Philadelphia Labor: Joseph Fels and James Samuel Stemons
In the early 1900s, the Philadelphia labor movement struggled to overcome the obstacles of the city’s close alliance between politicians and businessmen. Through an analysis of a speech by James Samuel Stemons and a letter from Joseph Fels, students will gain multiple perspectives of business in the city. Stemons addresses the ways that members of the African American community can increase their ability to be hired, while also acknowledging the responsibility of the business community to hire based on skill, not race. Fels, a wealthy Philadelphia businessman, defends his approach to treating his workers with honesty and fairness. After reading the documents, students should be able to compare and contrast the views and beliefs of these two leaders.
- Students will be able to compare the roles played by Joseph Fels and James Samuel Stemons in the Philadelphia labor movements.
- Students will be able to evaluate the complexity of Philadelphia's labor problem based on race.
- Students will be able to debate the different viewpoints of the business owners, laborers, and the unemployed during the early twentieth century.
Suggested Instructional Procedures
- Introduce the subject of labor rights and industrialism in the early twentieth century. Review the role race, skill, and wages played in the hiring practices of the business community. (include major names, events, and vocabulary words).
- Have the students take notes on the author, year, title, and possible audience for each document.
- Assign the readings either as homework or in class.
- Listed below are a few questions that maybe used as review of reading comprehension, student based discussions, or incorporated into an essay.
- Have students create a Venn diagram to illustrate the similarities and differences between the two men and their positions. Draw a Venn diagram on the board to allow students to place their findings for the class to see. Discuss the reasons students selected certain similarities and differences.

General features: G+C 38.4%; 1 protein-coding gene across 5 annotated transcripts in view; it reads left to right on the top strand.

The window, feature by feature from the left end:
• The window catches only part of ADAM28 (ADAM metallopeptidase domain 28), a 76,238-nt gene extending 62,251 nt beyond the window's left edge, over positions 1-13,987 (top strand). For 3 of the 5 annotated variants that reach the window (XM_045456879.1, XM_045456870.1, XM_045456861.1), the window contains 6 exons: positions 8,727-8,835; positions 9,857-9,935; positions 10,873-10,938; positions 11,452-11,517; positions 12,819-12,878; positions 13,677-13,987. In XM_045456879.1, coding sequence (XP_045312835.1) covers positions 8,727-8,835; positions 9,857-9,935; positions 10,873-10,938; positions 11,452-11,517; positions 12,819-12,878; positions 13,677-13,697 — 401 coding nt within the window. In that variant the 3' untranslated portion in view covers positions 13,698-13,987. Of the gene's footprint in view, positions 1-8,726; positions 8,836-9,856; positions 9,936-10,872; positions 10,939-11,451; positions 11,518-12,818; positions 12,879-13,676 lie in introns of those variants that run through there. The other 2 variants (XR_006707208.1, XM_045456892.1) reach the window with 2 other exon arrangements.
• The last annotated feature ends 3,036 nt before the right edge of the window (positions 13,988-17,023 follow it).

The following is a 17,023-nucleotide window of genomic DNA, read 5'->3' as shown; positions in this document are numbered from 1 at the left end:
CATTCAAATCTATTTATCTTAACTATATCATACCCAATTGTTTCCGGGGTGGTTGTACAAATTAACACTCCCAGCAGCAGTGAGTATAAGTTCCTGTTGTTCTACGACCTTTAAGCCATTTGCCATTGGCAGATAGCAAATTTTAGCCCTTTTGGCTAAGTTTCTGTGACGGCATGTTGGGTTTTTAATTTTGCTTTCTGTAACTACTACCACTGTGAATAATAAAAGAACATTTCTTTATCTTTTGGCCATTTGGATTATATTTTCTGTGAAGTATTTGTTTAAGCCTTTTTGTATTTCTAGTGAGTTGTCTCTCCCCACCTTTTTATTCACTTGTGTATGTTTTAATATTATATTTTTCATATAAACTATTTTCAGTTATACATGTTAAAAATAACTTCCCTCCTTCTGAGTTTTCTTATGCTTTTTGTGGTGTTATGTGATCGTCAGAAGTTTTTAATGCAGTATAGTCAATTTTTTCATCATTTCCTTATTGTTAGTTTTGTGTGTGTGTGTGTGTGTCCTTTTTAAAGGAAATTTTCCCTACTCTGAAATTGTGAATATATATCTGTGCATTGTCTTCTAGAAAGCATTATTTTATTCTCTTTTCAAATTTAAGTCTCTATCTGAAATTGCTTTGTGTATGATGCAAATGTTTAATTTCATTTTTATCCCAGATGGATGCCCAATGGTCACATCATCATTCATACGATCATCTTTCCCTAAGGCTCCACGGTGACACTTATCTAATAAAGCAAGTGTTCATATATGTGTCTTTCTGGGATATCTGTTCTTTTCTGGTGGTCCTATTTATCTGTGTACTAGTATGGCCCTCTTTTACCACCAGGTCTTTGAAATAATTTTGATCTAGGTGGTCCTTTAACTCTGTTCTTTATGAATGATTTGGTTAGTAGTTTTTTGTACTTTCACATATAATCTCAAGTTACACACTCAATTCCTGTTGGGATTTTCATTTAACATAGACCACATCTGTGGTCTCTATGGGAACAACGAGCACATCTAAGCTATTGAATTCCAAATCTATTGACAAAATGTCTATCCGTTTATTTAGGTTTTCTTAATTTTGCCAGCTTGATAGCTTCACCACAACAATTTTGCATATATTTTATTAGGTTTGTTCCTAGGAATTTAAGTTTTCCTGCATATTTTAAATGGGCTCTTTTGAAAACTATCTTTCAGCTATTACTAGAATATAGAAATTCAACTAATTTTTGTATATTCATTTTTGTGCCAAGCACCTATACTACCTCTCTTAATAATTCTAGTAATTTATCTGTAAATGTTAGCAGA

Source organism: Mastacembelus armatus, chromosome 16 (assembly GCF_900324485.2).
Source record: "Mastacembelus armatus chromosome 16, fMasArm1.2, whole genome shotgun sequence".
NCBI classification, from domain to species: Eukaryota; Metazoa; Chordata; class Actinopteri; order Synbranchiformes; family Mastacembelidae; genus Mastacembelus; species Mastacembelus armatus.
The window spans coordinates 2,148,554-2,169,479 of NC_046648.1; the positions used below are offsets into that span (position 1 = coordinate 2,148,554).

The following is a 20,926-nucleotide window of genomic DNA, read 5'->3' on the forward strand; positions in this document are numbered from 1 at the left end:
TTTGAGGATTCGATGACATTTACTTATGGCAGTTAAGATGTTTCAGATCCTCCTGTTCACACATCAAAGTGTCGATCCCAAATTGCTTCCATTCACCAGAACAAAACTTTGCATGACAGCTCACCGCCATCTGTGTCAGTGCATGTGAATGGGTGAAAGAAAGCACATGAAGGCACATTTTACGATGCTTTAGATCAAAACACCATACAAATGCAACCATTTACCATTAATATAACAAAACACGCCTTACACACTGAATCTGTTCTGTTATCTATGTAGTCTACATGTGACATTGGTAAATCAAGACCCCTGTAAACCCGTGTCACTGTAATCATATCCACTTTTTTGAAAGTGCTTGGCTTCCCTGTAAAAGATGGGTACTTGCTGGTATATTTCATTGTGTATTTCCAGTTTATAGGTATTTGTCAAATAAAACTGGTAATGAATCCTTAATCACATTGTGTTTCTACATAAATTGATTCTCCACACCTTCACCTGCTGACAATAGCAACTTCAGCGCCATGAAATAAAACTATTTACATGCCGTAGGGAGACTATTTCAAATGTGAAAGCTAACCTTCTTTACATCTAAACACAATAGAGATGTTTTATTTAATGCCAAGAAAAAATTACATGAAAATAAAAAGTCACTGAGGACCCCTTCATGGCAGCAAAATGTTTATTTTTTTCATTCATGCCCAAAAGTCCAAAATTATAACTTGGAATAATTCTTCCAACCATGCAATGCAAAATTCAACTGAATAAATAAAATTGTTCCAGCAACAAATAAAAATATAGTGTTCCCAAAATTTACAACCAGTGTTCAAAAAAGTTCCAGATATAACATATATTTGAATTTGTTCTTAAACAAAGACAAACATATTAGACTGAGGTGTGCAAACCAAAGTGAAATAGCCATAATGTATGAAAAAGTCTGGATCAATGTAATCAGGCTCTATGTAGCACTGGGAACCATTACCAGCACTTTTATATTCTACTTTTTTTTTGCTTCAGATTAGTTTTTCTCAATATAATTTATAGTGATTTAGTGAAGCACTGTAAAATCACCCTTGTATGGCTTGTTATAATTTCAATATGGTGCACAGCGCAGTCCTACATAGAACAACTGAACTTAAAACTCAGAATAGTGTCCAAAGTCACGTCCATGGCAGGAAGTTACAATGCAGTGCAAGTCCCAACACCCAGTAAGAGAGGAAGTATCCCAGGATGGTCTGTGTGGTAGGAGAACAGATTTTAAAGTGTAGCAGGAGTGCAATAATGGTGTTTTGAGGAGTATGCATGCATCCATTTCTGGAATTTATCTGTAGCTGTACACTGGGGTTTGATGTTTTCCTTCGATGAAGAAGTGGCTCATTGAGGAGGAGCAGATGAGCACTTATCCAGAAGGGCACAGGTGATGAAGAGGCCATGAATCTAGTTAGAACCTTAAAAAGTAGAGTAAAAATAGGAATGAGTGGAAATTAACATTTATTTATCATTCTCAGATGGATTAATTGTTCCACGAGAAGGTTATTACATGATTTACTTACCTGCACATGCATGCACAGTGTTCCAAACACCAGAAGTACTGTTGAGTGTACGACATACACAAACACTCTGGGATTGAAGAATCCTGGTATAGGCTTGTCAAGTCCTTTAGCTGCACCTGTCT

- Have the students work in groups to develop their own questions about the content, tone, and audiences that both men were hoping to persuade with either a letter or speech. Example questions would ask: Is Fels a friend to labor? What role did segregation play in Stemons address? What could both the white and black communities do to increase a spirit of harmony between the two communities? In your opinion, would Fels and Stemons be in agreement or disagreement?
TThe unit and lesson plan complement Preserving American Freedom, featuring fifty of the treasured documents within the vast catalog of the Historical Society of Pennsylvania. The documents read online will contain annotations that define and explain many key terms, figures, and organizations.
Related Resources for Students
Preserving American Freedom contains contextual essays by eminent historians that elaborate on the documents and their historical period. For this lesson, "Labor, Suffrage, and Citizenship in an Age of Industry" may be particularly helpful.
Plans in this Unit
This unit was created by David Reader, HSP's Freedom Teacher Fellow in the summer of 2012. David is a social studies teacher at Camden Catholic High School.